There is something to be said about the sense of smell and engaging that in our worship of the living God. My wife always chooses a different body wash/spray for our annual anniversary trip. I still get nostalgic when I smell white ginger and amber. It reminds me of the mountains of West Virginia where we honeymooned. Don't be afraid to take all your senses captive to the worship and adoration of the living God people!

Orianna Laun said...

There should be a rubric which states that the use of incense is appropriate, even for Lutherans. It should also state that it should not be overdone, as in the case of one specific chapel service at the seminary (I'll leave it to you to figure out which) where the preacher was preaching on the clouds surrounding Mt. Sinai (or was it the call of Isaiah?) and had the sacristan stoking the censor as to be an object lesson. Let's save it for the sense of smell, not sight, hm? :)

Chris said...

"I do use incense in my own devotions at church and in small gatherings where I know it will not offend anyone present."

Are you speaking of offense in terms of how the smell may offend one's nasal passage and send them into an allergic fit or offend in terms that it is too Romanish. My answer is "who cares?" IF people are going to leave your church over incense, then chances are they are not there for the right reasons anyway, preferring "their" style to what was handed down from the saints. I find, unfortunately, that many of you pastors are liturgical wimps and shy away from the riches of the liturgy because you are too worried about causing offense.

Is the liturgy the liturgy or offices the offices without the incense? Yes, but glorifying God should be done with the whole person in a way that stimulates all the senses, which God has given. Our minds and hearts are not the only things that are lifted up, but the flesh as well which was deified at Christ's ascension.

I find it amazing that many Lutherans who are abhorred by "appearing Catholic" by the use of incense, or vestments, or making the sign of the Cross cannot in any substantively way tell you what seperates Catholics and Lutherans thelogically or doctrinally.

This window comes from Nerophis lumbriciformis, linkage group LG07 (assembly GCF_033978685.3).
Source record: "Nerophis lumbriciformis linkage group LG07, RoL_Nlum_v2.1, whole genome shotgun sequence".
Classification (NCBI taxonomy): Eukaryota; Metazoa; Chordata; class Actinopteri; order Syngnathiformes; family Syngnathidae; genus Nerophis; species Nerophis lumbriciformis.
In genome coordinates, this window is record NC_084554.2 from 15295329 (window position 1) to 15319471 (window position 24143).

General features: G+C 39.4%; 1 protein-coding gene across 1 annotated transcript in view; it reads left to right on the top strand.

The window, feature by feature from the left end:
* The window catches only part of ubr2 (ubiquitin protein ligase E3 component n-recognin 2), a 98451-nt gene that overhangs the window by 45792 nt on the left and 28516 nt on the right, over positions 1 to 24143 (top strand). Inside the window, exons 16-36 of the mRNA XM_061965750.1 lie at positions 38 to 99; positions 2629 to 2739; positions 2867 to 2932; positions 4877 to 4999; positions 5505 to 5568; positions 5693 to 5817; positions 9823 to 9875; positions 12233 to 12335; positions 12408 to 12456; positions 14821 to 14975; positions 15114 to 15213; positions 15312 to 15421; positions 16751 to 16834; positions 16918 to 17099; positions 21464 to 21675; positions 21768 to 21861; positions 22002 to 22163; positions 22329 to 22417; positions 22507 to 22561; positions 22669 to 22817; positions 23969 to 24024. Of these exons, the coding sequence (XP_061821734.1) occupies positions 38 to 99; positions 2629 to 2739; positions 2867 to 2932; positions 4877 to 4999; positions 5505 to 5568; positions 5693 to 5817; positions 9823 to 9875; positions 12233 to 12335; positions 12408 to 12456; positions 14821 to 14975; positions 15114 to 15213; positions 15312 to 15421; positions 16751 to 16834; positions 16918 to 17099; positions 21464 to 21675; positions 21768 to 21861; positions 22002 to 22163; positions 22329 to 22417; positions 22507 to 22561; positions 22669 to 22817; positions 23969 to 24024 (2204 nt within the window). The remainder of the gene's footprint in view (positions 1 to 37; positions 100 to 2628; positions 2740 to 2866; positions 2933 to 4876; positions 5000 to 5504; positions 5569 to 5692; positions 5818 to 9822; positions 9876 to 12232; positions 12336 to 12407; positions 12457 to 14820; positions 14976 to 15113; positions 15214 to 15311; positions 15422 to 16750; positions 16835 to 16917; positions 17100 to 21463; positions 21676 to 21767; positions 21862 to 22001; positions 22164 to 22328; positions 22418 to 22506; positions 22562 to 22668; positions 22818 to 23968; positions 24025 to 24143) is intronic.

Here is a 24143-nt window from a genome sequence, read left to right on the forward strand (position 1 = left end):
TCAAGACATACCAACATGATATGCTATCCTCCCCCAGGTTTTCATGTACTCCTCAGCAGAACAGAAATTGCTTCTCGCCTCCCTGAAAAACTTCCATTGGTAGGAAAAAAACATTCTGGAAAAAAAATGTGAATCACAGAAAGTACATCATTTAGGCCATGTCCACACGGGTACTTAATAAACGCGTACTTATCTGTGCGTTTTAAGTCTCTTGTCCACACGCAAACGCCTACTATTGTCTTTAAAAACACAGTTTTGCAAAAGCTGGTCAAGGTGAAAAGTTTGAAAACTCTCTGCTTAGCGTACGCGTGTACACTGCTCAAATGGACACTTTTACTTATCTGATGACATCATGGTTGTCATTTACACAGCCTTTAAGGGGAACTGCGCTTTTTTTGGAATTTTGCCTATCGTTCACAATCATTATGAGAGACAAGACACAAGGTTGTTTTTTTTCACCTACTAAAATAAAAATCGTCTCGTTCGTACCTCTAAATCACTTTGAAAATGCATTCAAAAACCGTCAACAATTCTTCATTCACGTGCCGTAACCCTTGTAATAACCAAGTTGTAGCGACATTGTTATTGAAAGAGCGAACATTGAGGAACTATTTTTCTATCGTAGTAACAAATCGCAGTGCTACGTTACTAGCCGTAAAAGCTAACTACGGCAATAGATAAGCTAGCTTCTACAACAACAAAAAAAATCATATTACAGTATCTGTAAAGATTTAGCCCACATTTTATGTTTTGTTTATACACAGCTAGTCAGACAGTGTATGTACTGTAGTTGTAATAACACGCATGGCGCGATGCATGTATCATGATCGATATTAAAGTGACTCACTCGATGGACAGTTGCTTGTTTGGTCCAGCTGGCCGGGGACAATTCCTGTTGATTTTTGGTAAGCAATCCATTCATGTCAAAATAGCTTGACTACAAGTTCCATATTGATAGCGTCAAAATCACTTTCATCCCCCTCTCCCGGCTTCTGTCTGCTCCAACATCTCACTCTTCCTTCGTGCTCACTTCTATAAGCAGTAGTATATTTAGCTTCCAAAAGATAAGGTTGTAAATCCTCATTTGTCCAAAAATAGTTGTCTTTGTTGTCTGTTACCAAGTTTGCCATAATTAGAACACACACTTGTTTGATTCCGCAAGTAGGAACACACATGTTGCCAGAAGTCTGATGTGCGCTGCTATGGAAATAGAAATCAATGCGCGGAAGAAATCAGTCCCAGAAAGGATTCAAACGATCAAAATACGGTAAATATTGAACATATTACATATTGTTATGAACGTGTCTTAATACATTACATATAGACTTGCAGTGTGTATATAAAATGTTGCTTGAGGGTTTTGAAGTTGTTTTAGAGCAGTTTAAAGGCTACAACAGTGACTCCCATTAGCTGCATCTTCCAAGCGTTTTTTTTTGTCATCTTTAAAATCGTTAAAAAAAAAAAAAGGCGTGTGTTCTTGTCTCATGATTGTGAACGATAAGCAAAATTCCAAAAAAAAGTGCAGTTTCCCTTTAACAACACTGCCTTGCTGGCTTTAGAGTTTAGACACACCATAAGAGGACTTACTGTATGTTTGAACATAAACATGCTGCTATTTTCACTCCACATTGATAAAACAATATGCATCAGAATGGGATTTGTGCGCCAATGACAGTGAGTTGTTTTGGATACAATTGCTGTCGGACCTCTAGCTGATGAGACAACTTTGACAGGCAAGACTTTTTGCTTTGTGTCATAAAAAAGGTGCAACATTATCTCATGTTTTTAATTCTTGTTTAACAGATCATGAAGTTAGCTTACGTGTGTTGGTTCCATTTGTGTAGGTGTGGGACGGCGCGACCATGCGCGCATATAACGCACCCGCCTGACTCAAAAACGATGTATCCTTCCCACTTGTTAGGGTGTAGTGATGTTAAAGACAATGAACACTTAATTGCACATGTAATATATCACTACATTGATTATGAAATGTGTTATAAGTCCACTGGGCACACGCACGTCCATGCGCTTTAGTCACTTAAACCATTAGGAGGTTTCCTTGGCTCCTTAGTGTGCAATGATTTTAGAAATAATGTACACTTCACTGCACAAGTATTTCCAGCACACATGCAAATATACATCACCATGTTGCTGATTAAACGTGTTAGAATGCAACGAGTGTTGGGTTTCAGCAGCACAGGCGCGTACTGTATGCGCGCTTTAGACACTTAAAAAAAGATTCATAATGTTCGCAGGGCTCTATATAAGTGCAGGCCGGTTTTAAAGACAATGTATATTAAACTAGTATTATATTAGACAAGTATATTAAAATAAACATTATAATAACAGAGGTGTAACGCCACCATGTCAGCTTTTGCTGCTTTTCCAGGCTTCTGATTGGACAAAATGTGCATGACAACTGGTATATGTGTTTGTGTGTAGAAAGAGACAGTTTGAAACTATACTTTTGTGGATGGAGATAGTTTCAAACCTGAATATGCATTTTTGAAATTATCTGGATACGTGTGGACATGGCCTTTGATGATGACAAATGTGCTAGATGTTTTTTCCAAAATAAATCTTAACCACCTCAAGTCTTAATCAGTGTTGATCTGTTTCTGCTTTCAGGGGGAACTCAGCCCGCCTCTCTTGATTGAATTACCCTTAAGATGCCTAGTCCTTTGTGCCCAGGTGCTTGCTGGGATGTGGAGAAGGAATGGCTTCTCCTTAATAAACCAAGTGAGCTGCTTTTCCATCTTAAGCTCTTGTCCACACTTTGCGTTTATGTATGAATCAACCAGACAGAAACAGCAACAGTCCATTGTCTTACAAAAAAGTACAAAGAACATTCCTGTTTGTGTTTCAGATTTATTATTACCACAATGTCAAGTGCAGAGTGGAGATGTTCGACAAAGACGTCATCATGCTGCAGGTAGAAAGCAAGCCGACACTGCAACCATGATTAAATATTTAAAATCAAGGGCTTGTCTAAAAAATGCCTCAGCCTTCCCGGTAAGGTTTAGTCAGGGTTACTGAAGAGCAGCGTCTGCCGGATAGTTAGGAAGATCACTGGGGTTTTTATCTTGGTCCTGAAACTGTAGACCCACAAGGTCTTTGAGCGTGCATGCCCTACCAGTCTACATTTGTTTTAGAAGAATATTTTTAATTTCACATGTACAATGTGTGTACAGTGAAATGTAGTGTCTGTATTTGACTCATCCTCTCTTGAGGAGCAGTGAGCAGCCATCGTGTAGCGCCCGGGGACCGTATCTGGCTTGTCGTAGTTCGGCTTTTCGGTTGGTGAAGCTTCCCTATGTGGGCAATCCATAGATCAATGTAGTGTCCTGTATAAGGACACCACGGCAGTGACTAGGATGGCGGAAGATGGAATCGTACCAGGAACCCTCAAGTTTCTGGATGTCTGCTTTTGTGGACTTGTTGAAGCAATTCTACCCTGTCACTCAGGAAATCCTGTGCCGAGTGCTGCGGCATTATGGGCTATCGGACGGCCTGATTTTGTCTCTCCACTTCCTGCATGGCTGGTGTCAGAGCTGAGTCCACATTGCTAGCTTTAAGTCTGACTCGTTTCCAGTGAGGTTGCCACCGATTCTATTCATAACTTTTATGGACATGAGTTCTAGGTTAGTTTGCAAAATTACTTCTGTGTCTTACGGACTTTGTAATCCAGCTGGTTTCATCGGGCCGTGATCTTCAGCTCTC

If you wish to use incense, use it, but, of course, clarify as to why it ought to be used and that has been how the Church has worshipped for thousands of years. If people are going to give fits about it, then ask them honstly why their opinion is greater than that of the praxis of 2000 years or the saints in heaven? See how they respond.

Since Lutherans are supposed to attach every practice to Scripture, cross them with this gem:

"Let my prayer arise in thy sight as the incense and the lifting up of my hands as the evening sacrifice" (Psalm 140: 2 LXX)

Rev. Jim Roemke said...

I appreciate your straight-forward response. My cheif concern with the use of incense is not that it be thought of as being "too Catholic" but for some real health concerns. My wife being one of those. She suffers from some rather serious asthma and the sanctuary of Good Shepherd is very small. But, you are also correct in saying that many pastors are "wimps." I am a whimp, God help me!

Anonymous said...


Please consider C.F.W. Walther's On Ministry thesis IX below:


Reverence and unconditional obedience is due to the ministry of preaching when the preacher is ministering the Word of God. However, the preacher may not dominate over the Church; he has, accordingly,
***no right to make new laws, to arrange indifferent matters and ceremonies arbitrarily,****
and to impose and execute excommunication ALONE, without a previous verdict of the entire congregation.

That's why pastors can't "Just do it."

Barbara Szofran

Chris said...

'That's why pastors can't "Just do it." '

Then I guess I'm a hyper-euro. I didn't realize Walther's opinion was to supersede the testimony and praxes of the holy fathers. Just another example of how the "congregational" polity of the MO-synod is wiping out traditional confessional Lutheranism to make it indistinguishable from the Methodists and Baptists both in theology AND espeically in practice. It's really your unfortunate loss.

Chris said...

Rev. Jim,

As to your post, if you absolutely need to make allowance for health, I wasn't suggesting you be indifferent to that. My response was to those who just feel it is too Roman a practice, whatever that means!

William Weedon said...

You know, though, I don't recall in the fathers any talk about the use of incense. I think for quite some years the Church was rather "allergic" to its use because of the way it was employed in the emperor cult - how many martyrs died for refusing to offer incense? Many! I don't think in the fathers you see a taking over directly of incense from the worship of God's OT people, but in later years I think the practice came over to the Church more from the Byzantine court rituals. At least I *think* I read that somewhere.

On the citation from Walther, I wonder how it holds together with confessing AC XXVIII: "We answer that it is LAWFUL for bishops, or pastors, to make ordinances so that things will be done orderly in the Church, but not to teach that we merit grace or make satisfaction for sins" (53) and "It is proper that churches keep such ordinances for the sake of love and tranquility, to avoid giving offense to one another, so that all things be done in the church in order and without confusion" (55).

Anonymous said...